Word of the day ...
It was, by most accounts, a strong start for Columbus Crew SC against the New England Revolution on Sunday afternoon. My note after the first 20 minutes was, “Not many blemishes.” The Black & Gold were creating opportunities, stretching the field wide and switching the point of attack well.
But then a minute later Ola Kamara missed a glowing opportunity at the far post, and two minutes after that New England had tied the game. Ten minutes later, the hosts took the lead for good.
What happened? Well, certainly there were mistakes by Columbus, including a turnover by Wil Trapp that led to the first goal and a generally poor defensive response to the 34th-minute attack that saw the Revs go up 2-1.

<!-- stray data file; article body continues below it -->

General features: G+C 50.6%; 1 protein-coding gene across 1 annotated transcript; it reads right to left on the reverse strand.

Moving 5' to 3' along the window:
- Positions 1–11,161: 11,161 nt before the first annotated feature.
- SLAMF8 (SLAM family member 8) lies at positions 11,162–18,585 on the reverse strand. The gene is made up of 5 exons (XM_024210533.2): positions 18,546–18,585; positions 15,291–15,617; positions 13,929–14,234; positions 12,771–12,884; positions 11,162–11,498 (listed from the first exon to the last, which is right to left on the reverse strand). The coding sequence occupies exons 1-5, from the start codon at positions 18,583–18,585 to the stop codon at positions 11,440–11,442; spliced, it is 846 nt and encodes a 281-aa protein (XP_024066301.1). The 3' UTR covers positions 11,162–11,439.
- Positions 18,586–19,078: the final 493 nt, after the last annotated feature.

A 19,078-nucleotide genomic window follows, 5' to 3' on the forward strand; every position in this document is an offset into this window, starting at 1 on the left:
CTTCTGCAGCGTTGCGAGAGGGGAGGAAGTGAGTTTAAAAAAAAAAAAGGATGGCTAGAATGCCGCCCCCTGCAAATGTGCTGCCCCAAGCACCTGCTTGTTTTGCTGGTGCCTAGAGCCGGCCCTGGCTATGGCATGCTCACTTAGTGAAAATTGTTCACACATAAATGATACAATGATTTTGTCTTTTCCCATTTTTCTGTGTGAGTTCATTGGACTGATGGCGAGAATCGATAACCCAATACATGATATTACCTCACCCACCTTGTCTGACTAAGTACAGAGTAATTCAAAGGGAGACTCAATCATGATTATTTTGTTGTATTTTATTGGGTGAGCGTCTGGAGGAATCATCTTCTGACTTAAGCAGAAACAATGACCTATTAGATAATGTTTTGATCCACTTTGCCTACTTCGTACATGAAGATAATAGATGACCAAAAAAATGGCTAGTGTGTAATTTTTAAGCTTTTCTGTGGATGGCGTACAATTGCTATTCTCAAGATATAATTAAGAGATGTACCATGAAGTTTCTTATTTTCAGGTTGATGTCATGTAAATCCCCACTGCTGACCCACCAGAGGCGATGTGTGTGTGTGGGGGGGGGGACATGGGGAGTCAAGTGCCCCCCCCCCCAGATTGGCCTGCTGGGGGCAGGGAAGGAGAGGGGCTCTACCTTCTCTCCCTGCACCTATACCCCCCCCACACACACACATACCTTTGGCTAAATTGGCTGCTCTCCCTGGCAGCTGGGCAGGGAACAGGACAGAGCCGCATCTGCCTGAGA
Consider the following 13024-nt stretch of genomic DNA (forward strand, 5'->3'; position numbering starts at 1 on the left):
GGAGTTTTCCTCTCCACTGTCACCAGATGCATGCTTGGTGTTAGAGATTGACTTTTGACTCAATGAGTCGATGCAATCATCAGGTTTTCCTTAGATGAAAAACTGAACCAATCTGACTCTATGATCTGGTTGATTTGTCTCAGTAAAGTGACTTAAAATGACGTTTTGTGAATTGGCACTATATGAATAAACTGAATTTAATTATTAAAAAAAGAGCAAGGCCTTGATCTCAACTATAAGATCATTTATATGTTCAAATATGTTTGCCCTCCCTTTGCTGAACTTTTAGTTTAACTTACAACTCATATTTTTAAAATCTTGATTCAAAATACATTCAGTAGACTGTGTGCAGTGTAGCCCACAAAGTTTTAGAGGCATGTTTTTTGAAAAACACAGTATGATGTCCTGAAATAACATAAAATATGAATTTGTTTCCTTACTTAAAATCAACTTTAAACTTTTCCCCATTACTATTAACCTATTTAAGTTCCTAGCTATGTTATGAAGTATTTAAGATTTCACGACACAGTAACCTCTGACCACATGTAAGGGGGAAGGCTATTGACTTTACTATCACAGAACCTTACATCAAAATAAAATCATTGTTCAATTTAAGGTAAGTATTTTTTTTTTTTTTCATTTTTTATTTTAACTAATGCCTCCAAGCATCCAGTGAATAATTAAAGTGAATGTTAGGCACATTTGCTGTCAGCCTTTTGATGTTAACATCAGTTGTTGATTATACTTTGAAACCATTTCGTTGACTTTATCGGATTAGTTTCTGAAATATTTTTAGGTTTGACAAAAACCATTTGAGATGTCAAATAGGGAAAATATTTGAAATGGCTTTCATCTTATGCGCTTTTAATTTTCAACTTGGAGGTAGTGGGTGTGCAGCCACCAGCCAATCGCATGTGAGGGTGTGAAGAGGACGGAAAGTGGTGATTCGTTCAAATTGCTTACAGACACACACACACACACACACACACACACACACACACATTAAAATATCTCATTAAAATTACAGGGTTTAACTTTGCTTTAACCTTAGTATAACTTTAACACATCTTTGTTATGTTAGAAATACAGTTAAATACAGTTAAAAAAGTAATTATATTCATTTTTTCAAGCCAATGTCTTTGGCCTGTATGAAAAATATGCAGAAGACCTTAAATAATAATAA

But some time before that, New England coach Jay Heaps made a tactical adjustment that began to tilt the bulk of the game.
Here is what NER looked like to start the game:
At just about the 20-minute mark, Heaps shifted his team into this:
The switch took the team’s shape from a 4-4-2 diamond (which is what the Revolution have used all season) into a 4-4-1-1 or 4-4-2 flat setup.
And after halftime, he pulled Femi off and brought Gershon Koffie on, giving the Revolution even more grit and defensive chops in the center of the field.
What did this change?
Well, for one it provided more defensive support in the wide areas from Fagundez and Femi/Kelyn Rowe. Columbus was perfectly punishing the gaps in the 4-4-2 diamond early in the game, and by flattening out, New England filled some of those spaces.